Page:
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Three generations of an Israeli family of architects have designed – individually or collectively – some of Tel Aviv’s most iconic buildings.
The Tel-Aviv-based architecture firm, Rechter Architects, is more than just a practice that has been fundamental in shaping Israel’s physical image, it’s a dynastic powerhouse headed by three generations of one family: award-winning celebrities in their field and Israeli legends.
In 1919, an Israeli architecture dynasty was born. Ze’ev Rechter, considered a father of Israeli architecture, was responsible for designing some of the landmark buildings that have forever shaped the look and ethos of the country.
The three founding fathers of modern Israeli architecture are widely considered to be Ze’ev Rechter, Arieh Sharon and Dov Karmi. Within Israel’s architecture community, there’s a joke that they are at the top of the animal kingdom of architecture, because all three first names are Hebrew words for animals, Ze’ev meaning ‘wolf’, Arieh meaning ‘lion’, and Dov meaning ‘bear’. Of these three, Ze’ev Rechter became the head of a family of architectural royalty in Israel.
His son Yacov, who would join his father in the firm in 1952, was one of the most prominent modernist architects of mid-20th century Israel. Today, Rechter Architects is managed by Yacov’s son, Amnon, who joined the firm in the 1980s and took it over from his father in 2001.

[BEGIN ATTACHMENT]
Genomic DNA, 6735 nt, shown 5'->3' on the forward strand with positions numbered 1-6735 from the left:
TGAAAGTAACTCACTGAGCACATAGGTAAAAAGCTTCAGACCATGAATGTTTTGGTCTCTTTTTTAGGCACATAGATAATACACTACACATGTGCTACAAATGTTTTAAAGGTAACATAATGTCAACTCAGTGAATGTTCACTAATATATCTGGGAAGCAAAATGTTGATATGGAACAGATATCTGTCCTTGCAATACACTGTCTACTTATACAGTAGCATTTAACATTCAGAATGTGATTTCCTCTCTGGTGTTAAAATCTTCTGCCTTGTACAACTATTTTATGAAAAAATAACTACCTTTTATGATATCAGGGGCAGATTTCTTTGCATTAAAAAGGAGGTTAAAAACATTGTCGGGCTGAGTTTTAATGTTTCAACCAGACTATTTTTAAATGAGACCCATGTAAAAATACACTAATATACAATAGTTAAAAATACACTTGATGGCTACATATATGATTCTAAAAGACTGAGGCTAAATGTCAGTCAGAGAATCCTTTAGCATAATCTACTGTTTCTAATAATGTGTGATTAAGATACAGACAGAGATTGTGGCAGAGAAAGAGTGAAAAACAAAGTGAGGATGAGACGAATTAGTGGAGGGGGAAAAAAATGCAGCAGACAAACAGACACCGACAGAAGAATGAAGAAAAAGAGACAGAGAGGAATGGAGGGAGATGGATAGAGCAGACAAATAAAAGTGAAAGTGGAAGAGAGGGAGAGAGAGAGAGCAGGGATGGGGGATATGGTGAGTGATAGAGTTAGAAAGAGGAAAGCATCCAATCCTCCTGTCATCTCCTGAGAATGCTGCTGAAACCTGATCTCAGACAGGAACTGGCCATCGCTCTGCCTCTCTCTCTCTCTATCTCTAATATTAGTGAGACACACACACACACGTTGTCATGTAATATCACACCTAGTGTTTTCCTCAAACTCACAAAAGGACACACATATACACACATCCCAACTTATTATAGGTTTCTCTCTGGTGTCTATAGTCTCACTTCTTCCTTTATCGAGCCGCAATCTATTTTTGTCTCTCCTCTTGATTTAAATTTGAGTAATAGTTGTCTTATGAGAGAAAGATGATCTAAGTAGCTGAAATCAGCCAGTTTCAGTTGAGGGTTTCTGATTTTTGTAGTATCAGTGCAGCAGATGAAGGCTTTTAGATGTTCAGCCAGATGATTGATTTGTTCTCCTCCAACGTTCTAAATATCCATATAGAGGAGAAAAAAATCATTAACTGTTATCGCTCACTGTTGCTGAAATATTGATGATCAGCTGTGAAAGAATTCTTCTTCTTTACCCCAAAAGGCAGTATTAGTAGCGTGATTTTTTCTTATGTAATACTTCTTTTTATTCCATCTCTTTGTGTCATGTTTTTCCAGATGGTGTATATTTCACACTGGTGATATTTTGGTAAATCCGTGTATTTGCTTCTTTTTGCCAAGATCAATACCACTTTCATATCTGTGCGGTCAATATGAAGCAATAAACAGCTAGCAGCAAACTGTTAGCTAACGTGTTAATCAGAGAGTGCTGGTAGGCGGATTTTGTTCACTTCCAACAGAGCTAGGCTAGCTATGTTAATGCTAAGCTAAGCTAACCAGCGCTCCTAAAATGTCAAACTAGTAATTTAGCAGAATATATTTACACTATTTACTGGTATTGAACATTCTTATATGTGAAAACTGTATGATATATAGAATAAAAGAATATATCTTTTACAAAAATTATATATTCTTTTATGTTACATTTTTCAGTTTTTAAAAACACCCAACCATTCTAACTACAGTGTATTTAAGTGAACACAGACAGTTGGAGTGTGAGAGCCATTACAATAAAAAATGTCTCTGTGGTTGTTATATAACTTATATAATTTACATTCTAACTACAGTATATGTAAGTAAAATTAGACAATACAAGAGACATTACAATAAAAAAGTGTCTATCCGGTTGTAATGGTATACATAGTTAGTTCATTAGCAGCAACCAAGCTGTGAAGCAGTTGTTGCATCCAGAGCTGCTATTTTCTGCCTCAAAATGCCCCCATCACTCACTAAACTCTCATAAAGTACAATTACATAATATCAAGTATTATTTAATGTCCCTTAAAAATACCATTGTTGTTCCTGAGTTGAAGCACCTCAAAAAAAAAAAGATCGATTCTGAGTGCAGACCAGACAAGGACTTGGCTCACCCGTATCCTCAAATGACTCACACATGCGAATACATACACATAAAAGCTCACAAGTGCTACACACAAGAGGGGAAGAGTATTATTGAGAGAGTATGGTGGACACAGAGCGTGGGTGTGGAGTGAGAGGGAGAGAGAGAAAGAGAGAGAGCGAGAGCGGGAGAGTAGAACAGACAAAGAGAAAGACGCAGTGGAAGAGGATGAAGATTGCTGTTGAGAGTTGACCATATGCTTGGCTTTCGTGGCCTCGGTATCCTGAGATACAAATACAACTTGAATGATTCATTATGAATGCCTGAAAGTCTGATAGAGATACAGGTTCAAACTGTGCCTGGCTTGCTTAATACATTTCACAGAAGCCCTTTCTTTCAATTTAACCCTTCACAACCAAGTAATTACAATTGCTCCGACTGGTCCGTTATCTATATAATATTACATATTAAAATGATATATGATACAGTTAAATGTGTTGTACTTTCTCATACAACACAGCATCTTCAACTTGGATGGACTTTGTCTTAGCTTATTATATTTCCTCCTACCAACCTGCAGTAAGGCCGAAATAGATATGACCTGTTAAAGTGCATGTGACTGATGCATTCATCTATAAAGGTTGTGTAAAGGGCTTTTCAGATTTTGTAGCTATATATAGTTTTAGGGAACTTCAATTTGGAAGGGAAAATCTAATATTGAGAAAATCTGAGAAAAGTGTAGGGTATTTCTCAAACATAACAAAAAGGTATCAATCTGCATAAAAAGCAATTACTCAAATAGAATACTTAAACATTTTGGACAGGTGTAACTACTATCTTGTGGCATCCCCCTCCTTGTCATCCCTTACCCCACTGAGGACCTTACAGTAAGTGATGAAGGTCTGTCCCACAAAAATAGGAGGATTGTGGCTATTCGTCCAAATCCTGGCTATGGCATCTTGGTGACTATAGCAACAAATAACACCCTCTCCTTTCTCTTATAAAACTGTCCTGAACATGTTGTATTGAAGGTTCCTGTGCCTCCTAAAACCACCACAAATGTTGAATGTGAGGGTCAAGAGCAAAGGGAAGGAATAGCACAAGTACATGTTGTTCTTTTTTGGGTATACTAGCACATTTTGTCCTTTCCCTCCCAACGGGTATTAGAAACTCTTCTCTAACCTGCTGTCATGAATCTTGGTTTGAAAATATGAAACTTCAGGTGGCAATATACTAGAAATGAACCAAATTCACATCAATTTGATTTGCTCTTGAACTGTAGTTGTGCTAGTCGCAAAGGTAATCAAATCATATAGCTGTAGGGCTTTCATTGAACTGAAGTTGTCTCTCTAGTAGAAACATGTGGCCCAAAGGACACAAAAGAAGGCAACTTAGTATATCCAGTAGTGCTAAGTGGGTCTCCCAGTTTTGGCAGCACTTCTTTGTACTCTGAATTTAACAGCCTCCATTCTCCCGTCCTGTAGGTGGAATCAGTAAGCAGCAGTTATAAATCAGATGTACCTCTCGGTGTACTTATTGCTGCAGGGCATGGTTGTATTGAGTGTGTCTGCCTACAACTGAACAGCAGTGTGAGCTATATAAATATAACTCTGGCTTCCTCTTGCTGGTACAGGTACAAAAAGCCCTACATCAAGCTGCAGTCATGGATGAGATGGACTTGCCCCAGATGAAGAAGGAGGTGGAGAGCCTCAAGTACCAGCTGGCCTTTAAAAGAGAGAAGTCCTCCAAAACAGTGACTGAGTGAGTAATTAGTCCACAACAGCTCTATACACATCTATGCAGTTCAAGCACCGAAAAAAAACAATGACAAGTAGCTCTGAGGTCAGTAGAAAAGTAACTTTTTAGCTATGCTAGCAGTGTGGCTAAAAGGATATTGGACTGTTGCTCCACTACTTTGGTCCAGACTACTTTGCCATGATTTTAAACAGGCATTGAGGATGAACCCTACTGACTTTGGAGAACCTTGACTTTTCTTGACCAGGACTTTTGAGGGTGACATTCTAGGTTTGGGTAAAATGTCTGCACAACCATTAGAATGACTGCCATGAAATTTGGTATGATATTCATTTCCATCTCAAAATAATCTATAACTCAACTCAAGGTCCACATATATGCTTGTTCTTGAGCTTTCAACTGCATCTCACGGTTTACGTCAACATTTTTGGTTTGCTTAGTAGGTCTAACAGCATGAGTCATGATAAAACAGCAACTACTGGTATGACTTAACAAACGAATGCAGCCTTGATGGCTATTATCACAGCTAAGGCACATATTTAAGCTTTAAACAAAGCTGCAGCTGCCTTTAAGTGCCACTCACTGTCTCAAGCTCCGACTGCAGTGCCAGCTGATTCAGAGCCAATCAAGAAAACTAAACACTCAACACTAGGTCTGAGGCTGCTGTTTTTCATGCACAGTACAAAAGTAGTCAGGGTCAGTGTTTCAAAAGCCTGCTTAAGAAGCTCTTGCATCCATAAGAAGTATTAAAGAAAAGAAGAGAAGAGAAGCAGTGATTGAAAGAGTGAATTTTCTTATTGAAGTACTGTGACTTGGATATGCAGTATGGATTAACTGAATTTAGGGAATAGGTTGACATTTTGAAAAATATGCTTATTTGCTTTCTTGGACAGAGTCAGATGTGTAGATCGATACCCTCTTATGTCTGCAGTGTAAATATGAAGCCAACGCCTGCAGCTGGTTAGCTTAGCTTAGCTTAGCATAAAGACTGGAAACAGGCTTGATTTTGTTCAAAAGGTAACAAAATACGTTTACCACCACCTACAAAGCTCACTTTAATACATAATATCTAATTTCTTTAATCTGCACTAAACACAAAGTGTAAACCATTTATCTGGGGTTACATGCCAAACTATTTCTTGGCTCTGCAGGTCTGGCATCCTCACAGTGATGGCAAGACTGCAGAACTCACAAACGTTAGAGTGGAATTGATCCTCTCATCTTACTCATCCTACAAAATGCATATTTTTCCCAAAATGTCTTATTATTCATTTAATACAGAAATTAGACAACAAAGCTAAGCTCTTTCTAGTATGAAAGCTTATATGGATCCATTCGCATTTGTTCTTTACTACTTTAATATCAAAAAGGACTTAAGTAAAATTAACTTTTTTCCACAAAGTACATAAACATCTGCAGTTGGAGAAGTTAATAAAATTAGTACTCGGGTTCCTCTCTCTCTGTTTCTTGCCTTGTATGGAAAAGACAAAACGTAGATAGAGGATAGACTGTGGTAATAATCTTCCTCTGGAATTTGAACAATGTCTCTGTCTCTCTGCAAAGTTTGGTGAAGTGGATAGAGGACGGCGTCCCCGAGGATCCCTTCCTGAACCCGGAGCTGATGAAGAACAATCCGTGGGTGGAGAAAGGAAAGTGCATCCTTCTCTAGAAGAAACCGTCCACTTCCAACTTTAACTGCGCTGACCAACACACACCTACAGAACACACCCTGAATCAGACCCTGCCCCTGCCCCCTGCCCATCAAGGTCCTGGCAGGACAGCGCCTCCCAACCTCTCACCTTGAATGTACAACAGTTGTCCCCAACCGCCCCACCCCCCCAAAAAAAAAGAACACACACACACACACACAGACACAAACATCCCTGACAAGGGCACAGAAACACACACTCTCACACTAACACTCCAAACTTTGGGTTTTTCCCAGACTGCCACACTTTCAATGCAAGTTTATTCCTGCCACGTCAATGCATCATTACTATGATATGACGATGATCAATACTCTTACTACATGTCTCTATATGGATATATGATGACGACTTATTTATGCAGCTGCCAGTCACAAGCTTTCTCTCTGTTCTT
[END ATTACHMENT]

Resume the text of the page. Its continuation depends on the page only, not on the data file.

Israel’s architecture is defined by its mishmash of cultural styles and influences: Arab, Byzantine, Crusader, Islamic, Bauhaus and Brutalist buildings converge across the region, from tightly packed city boulevards to small, rural municipalities. The Rechter style mirrors this convergence, with each Rechter incorporating the soul of their generation, ensuring that their portfolio is reflective of the times in which they live: modernist, brutalist, contemporary.
The value of one Rechter’s contribution over another cannot be quantified. Their designs have always attempted to incorporate environmentally friendly materials to create a sustainable Israel, and they consider themselves to be “experts in energy saving design and building techniques.”
There are Rechter designs all over Israel – from courthouses to kibbutzim, from the Jerusalem International Convention Center (Binyanei Ha’uma) to the 1968 accordion-shaped masterpiece that is now the Elma Arts Complex Luxury Hotel, which won Yacov Rechter the prestigious Israel Prize for Architecture in 1973.
Yet, individually and collectively the Rechters are often associated with Tel Aviv, where their firm is based. Like all good architecture, their designs enrich the city and feed off its culture.
Notable Rechter designs include: the seafront Hilton Tel Aviv and Sheraton Tel Aviv on HaYarkon Street; the Charles Bronfman Auditorium, the largest concert hall in Tel Aviv formerly known as the Mann Auditorium; the Elma Arts Complex Luxury Hotel in Zichron Ya’akov, a perfect example of Brutalist architecture; the Holy City’s luxurious Inbal Jerusalem Hotel; and Tel Aviv’s opera house.
The first Rechter of the dynasty was born in Ukraine and emigrated to Mandate-era Palestine in 1919. He left briefly to study architecture in Italy and France where he became a pupil of pioneering modernist Le Corbusier. From Europe, he brought back a canon of idealist architecture as inspiration, much of which echoed the socialist and humanist ideas of the early Zionists, and included the replacement of craftwork with mass production.
Ze’ev returned to Tel Aviv, as immigrants were pouring in, many fleeing Nazi Germany. Buildings needed to come up fast to house the newcomers. In those early idealistic days, housing would be low cost, each building would have a garden, and a private balcony would be everyone’s right.